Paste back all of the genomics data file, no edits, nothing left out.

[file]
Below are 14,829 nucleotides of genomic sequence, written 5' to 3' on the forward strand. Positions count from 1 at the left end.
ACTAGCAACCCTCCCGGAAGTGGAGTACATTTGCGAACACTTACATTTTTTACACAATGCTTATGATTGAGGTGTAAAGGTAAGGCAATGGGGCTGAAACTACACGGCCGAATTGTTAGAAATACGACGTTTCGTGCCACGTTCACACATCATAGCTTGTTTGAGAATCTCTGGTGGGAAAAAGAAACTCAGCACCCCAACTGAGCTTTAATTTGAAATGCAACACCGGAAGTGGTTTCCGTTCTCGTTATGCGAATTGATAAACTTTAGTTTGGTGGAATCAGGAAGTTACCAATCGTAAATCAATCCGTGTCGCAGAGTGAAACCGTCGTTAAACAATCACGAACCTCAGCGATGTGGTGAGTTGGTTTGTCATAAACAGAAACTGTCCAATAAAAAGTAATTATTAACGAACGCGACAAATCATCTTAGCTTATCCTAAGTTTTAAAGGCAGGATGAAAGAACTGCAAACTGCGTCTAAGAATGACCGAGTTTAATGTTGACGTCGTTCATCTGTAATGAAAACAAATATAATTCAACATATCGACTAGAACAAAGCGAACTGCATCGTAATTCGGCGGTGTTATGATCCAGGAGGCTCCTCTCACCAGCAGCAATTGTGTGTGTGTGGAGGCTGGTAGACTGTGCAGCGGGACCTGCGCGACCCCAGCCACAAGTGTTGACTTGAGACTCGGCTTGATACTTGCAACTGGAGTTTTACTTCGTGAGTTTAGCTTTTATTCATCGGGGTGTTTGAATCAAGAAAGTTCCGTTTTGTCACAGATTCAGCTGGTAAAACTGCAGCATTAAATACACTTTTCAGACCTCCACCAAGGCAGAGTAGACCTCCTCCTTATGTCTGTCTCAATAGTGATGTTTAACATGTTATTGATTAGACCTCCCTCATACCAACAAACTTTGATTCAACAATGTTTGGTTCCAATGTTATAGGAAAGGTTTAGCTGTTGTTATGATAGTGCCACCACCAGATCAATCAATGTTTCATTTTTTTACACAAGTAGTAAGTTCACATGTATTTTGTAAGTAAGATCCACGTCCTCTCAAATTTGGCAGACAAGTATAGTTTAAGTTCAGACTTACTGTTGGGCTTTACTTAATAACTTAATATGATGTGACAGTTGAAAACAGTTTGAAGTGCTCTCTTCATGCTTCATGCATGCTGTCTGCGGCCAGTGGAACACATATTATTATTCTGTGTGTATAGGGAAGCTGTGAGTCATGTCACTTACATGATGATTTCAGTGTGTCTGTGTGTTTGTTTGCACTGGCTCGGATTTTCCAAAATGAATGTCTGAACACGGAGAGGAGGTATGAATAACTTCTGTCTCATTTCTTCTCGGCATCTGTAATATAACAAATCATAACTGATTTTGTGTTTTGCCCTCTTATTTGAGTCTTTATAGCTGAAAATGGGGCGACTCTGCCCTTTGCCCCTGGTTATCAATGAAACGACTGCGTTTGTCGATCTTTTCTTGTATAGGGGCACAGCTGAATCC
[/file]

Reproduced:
Below are 14,829 nucleotides of genomic sequence, written 5' to 3' on the forward strand. Positions count from 1 at the left end.
ACTAGCAACCCTCCCGGAAGTGGAGTACATTTGCGAACACTTACATTTTTTACACAATGCTTATGATTGAGGTGTAAAGGTAAGGCAATGGGGCTGAAACTACACGGCCGAATTGTTAGAAATACGACGTTTCGTGCCACGTTCACACATCATAGCTTGTTTGAGAATCTCTGGTGGGAAAAAGAAACTCAGCACCCCAACTGAGCTTTAATTTGAAATGCAACACCGGAAGTGGTTTCCGTTCTCGTTATGCGAATTGATAAACTTTAGTTTGGTGGAATCAGGAAGTTACCAATCGTAAATCAATCCGTGTCGCAGAGTGAAACCGTCGTTAAACAATCACGAACCTCAGCGATGTGGTGAGTTGGTTTGTCATAAACAGAAACTGTCCAATAAAAAGTAATTATTAACGAACGCGACAAATCATCTTAGCTTATCCTAAGTTTTAAAGGCAGGATGAAAGAACTGCAAACTGCGTCTAAGAATGACCGAGTTTAATGTTGACGTCGTTCATCTGTAATGAAAACAAATATAATTCAACATATCGACTAGAACAAAGCGAACTGCATCGTAATTCGGCGGTGTTATGATCCAGGAGGCTCCTCTCACCAGCAGCAATTGTGTGTGTGTGGAGGCTGGTAGACTGTGCAGCGGGACCTGCGCGACCCCAGCCACAAGTGTTGACTTGAGACTCGGCTTGATACTTGCAACTGGAGTTTTACTTCGTGAGTTTAGCTTTTATTCATCGGGGTGTTTGAATCAAGAAAGTTCCGTTTTGTCACAGATTCAGCTGGTAAAACTGCAGCATTAAATACACTTTTCAGACCTCCACCAAGGCAGAGTAGACCTCCTCCTTATGTCTGTCTCAATAGTGATGTTTAACATGTTATTGATTAGACCTCCCTCATACCAACAAACTTTGATTCAACAATGTTTGGTTCCAATGTTATAGGAAAGGTTTAGCTGTTGTTATGATAGTGCCACCACCAGATCAATCAATGTTTCATTTTTTTACACAAGTAGTAAGTTCACATGTATTTTGTAAGTAAGATCCACGTCCTCTCAAATTTGGCAGACAAGTATAGTTTAAGTTCAGACTTACTGTTGGGCTTTACTTAATAACTTAATATGATGTGACAGTTGAAAACAGTTTGAAGTGCTCTCTTCATGCTTCATGCATGCTGTCTGCGGCCAGTGGAACACATATTATTATTCTGTGTGTATAGGGAAGCTGTGAGTCATGTCACTTACATGATGATTTCAGTGTGTCTGTGTGTTTGTTTGCACTGGCTCGGATTTTCCAAAATGAATGTCTGAACACGGAGAGGAGGTATGAATAACTTCTGTCTCATTTCTTCTCGGCATCTGTAATATAACAAATCATAACTGATTTTGTGTTTTGCCCTCTTATTTGAGTCTTTATAGCTGAAAATGGGGCGACTCTGCCCTTTGCCCCTGGTTATCAATGAAACGACTGCGTTTGTCGATCTTTTCTTGTATAGGGGCACAGCTGAATCC